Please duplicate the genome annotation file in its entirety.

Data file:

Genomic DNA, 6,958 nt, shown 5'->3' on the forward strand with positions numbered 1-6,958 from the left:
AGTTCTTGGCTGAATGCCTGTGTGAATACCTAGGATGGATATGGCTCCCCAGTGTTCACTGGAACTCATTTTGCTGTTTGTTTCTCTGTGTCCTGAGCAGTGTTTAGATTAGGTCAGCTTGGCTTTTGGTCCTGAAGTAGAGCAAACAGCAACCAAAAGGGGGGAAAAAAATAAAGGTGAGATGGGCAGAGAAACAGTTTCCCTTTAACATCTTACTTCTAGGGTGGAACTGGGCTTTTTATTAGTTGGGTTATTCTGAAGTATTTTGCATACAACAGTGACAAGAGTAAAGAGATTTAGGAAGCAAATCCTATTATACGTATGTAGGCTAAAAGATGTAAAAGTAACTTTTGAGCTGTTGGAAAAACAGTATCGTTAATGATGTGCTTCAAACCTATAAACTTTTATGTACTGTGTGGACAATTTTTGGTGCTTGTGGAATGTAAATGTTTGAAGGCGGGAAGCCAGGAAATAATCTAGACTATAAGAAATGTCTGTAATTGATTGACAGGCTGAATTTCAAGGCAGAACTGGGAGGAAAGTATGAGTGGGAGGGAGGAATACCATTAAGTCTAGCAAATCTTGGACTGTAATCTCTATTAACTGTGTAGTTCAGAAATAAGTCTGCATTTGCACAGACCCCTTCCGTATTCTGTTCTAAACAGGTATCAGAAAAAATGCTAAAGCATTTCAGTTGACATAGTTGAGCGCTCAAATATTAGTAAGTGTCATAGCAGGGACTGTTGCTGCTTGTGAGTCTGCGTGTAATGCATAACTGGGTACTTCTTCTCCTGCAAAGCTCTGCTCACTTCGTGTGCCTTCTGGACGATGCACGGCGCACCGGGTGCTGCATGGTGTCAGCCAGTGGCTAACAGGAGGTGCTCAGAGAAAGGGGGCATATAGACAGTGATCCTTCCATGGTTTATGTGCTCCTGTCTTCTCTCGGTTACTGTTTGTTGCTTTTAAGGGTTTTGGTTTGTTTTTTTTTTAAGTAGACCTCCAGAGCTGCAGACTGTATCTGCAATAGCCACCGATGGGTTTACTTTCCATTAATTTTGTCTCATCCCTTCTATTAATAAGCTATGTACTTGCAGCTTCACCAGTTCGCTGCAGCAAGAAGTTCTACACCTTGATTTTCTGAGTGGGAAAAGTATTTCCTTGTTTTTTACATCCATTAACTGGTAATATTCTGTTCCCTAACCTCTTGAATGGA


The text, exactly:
Genomic DNA, 6,958 nt, shown 5'->3' on the forward strand with positions numbered 1-6,958 from the left:
AGTTCTTGGCTGAATGCCTGTGTGAATACCTAGGATGGATATGGCTCCCCAGTGTTCACTGGAACTCATTTTGCTGTTTGTTTCTCTGTGTCCTGAGCAGTGTTTAGATTAGGTCAGCTTGGCTTTTGGTCCTGAAGTAGAGCAAACAGCAACCAAAAGGGGGGAAAAAAATAAAGGTGAGATGGGCAGAGAAACAGTTTCCCTTTAACATCTTACTTCTAGGGTGGAACTGGGCTTTTTATTAGTTGGGTTATTCTGAAGTATTTTGCATACAACAGTGACAAGAGTAAAGAGATTTAGGAAGCAAATCCTATTATACGTATGTAGGCTAAAAGATGTAAAAGTAACTTTTGAGCTGTTGGAAAAACAGTATCGTTAATGATGTGCTTCAAACCTATAAACTTTTATGTACTGTGTGGACAATTTTTGGTGCTTGTGGAATGTAAATGTTTGAAGGCGGGAAGCCAGGAAATAATCTAGACTATAAGAAATGTCTGTAATTGATTGACAGGCTGAATTTCAAGGCAGAACTGGGAGGAAAGTATGAGTGGGAGGGAGGAATACCATTAAGTCTAGCAAATCTTGGACTGTAATCTCTATTAACTGTGTAGTTCAGAAATAAGTCTGCATTTGCACAGACCCCTTCCGTATTCTGTTCTAAACAGGTATCAGAAAAAATGCTAAAGCATTTCAGTTGACATAGTTGAGCGCTCAAATATTAGTAAGTGTCATAGCAGGGACTGTTGCTGCTTGTGAGTCTGCGTGTAATGCATAACTGGGTACTTCTTCTCCTGCAAAGCTCTGCTCACTTCGTGTGCCTTCTGGACGATGCACGGCGCACCGGGTGCTGCATGGTGTCAGCCAGTGGCTAACAGGAGGTGCTCAGAGAAAGGGGGCATATAGACAGTGATCCTTCCATGGTTTATGTGCTCCTGTCTTCTCTCGGTTACTGTTTGTTGCTTTTAAGGGTTTTGGTTTGTTTTTTTTTTAAGTAGACCTCCAGAGCTGCAGACTGTATCTGCAATAGCCACCGATGGGTTTACTTTCCATTAATTTTGTCTCATCCCTTCTATTAATAAGCTATGTACTTGCAGCTTCACCAGTTCGCTGCAGCAAGAAGTTCTACACCTTGATTTTCTGAGTGGGAAAAGTATTTCCTTGTTTTTTACATCCATTAACTGGTAATATTCTGTTCCCTAACCTCTTGAATGGA